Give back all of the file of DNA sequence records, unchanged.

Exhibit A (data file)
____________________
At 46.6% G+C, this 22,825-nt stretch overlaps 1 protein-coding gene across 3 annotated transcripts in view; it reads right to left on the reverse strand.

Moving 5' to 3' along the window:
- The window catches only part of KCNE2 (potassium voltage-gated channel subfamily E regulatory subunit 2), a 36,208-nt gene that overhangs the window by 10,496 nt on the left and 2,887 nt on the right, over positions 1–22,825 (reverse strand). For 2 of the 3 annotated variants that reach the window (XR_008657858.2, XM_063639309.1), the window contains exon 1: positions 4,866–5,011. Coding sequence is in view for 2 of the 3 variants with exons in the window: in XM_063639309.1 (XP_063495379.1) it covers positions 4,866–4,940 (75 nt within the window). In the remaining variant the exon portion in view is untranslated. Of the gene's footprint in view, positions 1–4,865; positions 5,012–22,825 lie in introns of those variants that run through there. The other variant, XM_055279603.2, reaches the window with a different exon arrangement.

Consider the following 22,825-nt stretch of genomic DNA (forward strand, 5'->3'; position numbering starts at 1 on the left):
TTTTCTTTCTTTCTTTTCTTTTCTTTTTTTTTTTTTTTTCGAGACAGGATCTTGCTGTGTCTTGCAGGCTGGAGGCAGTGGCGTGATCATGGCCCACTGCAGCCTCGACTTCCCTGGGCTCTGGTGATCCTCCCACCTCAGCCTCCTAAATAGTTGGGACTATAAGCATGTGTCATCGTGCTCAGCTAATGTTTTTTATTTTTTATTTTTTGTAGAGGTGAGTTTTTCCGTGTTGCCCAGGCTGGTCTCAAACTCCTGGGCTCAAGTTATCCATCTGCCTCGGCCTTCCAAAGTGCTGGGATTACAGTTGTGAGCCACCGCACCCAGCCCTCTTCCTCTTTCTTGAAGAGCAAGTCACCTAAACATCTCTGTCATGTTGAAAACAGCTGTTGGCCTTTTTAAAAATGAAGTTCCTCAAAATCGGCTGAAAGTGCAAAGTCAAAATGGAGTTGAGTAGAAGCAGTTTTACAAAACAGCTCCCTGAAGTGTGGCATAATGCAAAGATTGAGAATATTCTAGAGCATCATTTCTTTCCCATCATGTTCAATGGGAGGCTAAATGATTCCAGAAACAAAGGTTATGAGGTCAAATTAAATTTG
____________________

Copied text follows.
At 46.6% G+C, this 22,825-nt stretch overlaps 1 protein-coding gene across 3 annotated transcripts in view; it reads right to left on the reverse strand.

Moving 5' to 3' along the window:
- The window catches only part of KCNE2 (potassium voltage-gated channel subfamily E regulatory subunit 2), a 36,208-nt gene that overhangs the window by 10,496 nt on the left and 2,887 nt on the right, over positions 1–22,825 (reverse strand). For 2 of the 3 annotated variants that reach the window (XR_008657858.2, XM_063639309.1), the window contains exon 1: positions 4,866–5,011. Coding sequence is in view for 2 of the 3 variants with exons in the window: in XM_063639309.1 (XP_063495379.1) it covers positions 4,866–4,940 (75 nt within the window). In the remaining variant the exon portion in view is untranslated. Of the gene's footprint in view, positions 1–4,865; positions 5,012–22,825 lie in introns of those variants that run through there. The other variant, XM_055279603.2, reaches the window with a different exon arrangement.

Consider the following 22,825-nt stretch of genomic DNA (forward strand, 5'->3'; position numbering starts at 1 on the left):
TTTTCTTTCTTTCTTTTCTTTTCTTTTTTTTTTTTTTTTCGAGACAGGATCTTGCTGTGTCTTGCAGGCTGGAGGCAGTGGCGTGATCATGGCCCACTGCAGCCTCGACTTCCCTGGGCTCTGGTGATCCTCCCACCTCAGCCTCCTAAATAGTTGGGACTATAAGCATGTGTCATCGTGCTCAGCTAATGTTTTTTATTTTTTATTTTTTGTAGAGGTGAGTTTTTCCGTGTTGCCCAGGCTGGTCTCAAACTCCTGGGCTCAAGTTATCCATCTGCCTCGGCCTTCCAAAGTGCTGGGATTACAGTTGTGAGCCACCGCACCCAGCCCTCTTCCTCTTTCTTGAAGAGCAAGTCACCTAAACATCTCTGTCATGTTGAAAACAGCTGTTGGCCTTTTTAAAAATGAAGTTCCTCAAAATCGGCTGAAAGTGCAAAGTCAAAATGGAGTTGAGTAGAAGCAGTTTTACAAAACAGCTCCCTGAAGTGTGGCATAATGCAAAGATTGAGAATATTCTAGAGCATCATTTCTTTCCCATCATGTTCAATGGGAGGCTAAATGATTCCAGAAACAAAGGTTATGAGGTCAAATTAAATTTG